Electric vehicle subsidies

In a remarkable technological revolution, the gas-powered automobile is collapsing like a dinosaur, to paraphrase an old Bob Dylan song. Virtually all car manufacturers have announced that they will soon no longer produce gasoline internal combustion engines.

The enormous speed with which the transition to electric vehicles is happening has everything to do with government regulation. Governments around the world are imposing standards to reduce the carbon footprint of vehicles so dramatically that petroleum-based technology is no match for it. Even though the internal combustion engine has managed to transform and change, to become much more efficient and less polluting, it seems that the old-fashioned technology is dead.

The first vehicles on the road were battery or steam powered. However, battery technology did not advance because there were not enough places to charge battery-powered vehicles, it took so long to charge them, and it became necessary to find ways to get rid of the old lead monsters. Of course, we have not yet figured out what to do with the lithium batteries, currently in use, when they expire. Although lithium batteries can last longer than the older lead-acid variety, they will become useless much faster than the average internal combustion engine.

The fire and explosion hazards of lithium-ion batteries, as well as their disposal, have not yet been considered. Lithium-powered vehicles have the same issues that existed over 100 years ago when battery-powered vehicles were first tried in terms of how far they can propel the car and how quickly they can be recharged.

The drive is so dramatic, the pun intended to replace internal combustion engines with electric motors, that even today’s driving magazines endorse the electric vehicle. Hagerty recently pitted the most powerful Cadillac and BMW against a Tesla in a 0-125 mph race. Of course, we all test our cars that way, right? This absurd but exciting video shows that the Tesla far surpasses the Cadillac or the BMW. If speed and torque are all we care about, then the battery-powered car is the clear winner.

The real question is whether the market, left to its own devices and with proper regulatory oversight, would produce a better, more utilitarian product with a lower carbon footprint and greater efficiency? We don’t know the answer to this question because the market has been preempted by government mandates and subsidies that are primarily focused on electric vehicles.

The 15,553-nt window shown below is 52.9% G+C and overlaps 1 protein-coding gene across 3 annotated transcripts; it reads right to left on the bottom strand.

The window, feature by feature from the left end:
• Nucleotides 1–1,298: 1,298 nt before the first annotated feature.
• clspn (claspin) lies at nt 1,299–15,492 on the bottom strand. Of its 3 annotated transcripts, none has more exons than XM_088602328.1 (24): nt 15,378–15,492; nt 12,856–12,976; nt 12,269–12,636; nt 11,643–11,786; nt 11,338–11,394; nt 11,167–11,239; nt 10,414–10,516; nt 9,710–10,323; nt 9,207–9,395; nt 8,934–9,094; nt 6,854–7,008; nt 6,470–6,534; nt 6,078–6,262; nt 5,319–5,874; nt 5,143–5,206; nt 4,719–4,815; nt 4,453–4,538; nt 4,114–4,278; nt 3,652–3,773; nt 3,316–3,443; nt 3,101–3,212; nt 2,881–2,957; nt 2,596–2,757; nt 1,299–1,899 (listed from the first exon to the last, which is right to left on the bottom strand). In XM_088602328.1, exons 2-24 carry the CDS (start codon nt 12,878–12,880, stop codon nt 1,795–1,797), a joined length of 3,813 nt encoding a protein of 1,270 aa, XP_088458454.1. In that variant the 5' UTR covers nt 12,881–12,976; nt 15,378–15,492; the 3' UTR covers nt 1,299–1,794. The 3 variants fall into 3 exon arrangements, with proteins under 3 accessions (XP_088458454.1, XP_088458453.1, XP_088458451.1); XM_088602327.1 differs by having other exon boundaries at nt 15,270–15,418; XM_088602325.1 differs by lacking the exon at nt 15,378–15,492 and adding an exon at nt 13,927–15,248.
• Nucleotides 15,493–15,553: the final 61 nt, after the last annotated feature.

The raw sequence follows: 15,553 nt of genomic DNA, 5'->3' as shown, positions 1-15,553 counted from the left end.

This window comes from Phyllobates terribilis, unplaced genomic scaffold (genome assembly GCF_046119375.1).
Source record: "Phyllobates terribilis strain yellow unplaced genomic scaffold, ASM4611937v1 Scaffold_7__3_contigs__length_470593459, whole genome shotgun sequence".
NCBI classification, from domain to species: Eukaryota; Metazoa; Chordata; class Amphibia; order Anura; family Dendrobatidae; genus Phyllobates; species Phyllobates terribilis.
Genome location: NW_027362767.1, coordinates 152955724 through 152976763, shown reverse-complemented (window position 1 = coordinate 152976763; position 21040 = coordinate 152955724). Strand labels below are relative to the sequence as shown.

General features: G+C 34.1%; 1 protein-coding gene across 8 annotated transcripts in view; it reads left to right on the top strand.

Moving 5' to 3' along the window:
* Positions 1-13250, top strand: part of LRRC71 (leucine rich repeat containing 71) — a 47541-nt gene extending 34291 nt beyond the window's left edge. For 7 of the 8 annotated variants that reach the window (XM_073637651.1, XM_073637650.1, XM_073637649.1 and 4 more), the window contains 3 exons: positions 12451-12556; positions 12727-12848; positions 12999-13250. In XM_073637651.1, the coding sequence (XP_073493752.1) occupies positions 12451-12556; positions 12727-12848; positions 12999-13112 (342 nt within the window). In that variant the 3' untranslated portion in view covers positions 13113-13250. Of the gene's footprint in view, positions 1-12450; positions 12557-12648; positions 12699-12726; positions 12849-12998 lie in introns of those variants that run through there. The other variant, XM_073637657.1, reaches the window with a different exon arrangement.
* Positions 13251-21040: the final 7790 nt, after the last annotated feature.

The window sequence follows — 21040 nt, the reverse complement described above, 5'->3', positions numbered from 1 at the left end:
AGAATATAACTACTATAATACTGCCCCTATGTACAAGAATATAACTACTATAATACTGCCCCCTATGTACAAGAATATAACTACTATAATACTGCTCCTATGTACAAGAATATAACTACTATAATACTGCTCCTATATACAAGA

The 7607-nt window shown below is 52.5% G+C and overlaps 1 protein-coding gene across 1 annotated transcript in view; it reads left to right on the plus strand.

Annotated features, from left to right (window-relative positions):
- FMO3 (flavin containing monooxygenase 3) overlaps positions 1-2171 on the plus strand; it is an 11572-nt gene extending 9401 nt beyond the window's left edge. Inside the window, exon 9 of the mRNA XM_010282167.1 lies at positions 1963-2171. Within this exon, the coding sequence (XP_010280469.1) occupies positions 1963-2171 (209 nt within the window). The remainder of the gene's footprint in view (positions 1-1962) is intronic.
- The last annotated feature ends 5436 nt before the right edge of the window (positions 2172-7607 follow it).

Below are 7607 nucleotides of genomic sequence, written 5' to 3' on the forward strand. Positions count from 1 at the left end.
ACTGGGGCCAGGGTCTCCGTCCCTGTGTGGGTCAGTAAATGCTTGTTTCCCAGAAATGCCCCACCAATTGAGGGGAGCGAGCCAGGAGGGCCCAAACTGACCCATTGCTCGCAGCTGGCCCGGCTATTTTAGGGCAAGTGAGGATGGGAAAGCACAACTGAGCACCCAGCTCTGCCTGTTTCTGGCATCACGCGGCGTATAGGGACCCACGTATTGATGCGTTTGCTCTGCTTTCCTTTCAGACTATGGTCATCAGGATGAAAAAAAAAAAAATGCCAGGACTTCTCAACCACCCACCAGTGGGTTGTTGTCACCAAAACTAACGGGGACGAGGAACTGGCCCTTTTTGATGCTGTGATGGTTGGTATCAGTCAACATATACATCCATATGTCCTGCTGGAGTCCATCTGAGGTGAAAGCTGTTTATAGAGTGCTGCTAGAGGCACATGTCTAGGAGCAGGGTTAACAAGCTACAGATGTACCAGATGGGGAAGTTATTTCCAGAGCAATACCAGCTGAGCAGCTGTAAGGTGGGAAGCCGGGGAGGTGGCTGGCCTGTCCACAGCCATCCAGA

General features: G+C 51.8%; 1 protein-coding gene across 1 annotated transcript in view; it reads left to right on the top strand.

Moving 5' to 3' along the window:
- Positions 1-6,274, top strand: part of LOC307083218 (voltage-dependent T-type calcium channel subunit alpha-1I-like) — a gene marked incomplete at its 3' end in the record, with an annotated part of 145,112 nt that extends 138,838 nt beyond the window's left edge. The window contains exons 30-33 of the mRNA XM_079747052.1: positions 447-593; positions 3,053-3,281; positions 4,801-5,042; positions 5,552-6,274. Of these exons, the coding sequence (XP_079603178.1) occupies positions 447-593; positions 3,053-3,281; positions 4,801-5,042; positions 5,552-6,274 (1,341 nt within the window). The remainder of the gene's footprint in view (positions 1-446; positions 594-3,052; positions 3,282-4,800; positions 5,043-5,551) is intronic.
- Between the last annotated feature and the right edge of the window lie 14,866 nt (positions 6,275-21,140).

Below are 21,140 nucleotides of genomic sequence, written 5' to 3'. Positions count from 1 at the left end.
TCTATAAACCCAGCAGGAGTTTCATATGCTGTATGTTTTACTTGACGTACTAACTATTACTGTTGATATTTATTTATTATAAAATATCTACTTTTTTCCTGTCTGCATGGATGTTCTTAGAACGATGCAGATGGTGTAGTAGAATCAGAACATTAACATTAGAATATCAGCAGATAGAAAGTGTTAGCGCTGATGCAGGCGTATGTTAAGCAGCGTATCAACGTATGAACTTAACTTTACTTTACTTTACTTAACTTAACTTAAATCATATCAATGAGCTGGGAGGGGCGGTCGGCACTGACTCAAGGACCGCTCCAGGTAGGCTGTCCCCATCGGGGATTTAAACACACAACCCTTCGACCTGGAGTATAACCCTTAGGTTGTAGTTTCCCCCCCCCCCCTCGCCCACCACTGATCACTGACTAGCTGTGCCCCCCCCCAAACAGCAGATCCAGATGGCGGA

Vehicles with turbo power linked to their internal combustion engines have proven to be powerful, exciting to drive and extremely fuel efficient. However, the government is not betting on internal combustion technology, regardless of the problems that exist with the construction, use and disposal of lithium-ion batteries, let alone recycling the electric motors that are used to propulsion.

Make no mistake, it would be a big mistake to be an anti-electric vehicle. However, one must ask whether government policy should bet on a particular technology, which is still debatable, when other solutions to the carbon footprint problem may exist. The government has shrugged off alternatives, as long as industry is ready to get on board with electricity. Questioning government bureaucrats has never been popular with those we elect to serve us. However, questions should be asked about lithium-ion batteries and electric motors, as opposed to improving the internal combustion engine or developing other technologies.

Reducing carbon emissions to the environment, an important goal, is not a one-size-fits-all solution. There are compelling reasons to consider tailpipe carbon monoxide reduction, as well as, for example, the use of modern nuclear energy and power plants. In this country, we have completely abandoned the promise of safe nuclear energy, due to several near meltdowns that have occurred with old, obsolete technology. In this area, we are quickly overtaken by the Europeans and the Chinese. We have put all our eggs in the electric car basket, without considering the full carbon emissions and how they can be reduced in our civilization as a whole.

Cliff Rieders is a Williamsport board-certified trial attorney and past president of the Pennsylvania Trial Lawyers Association.

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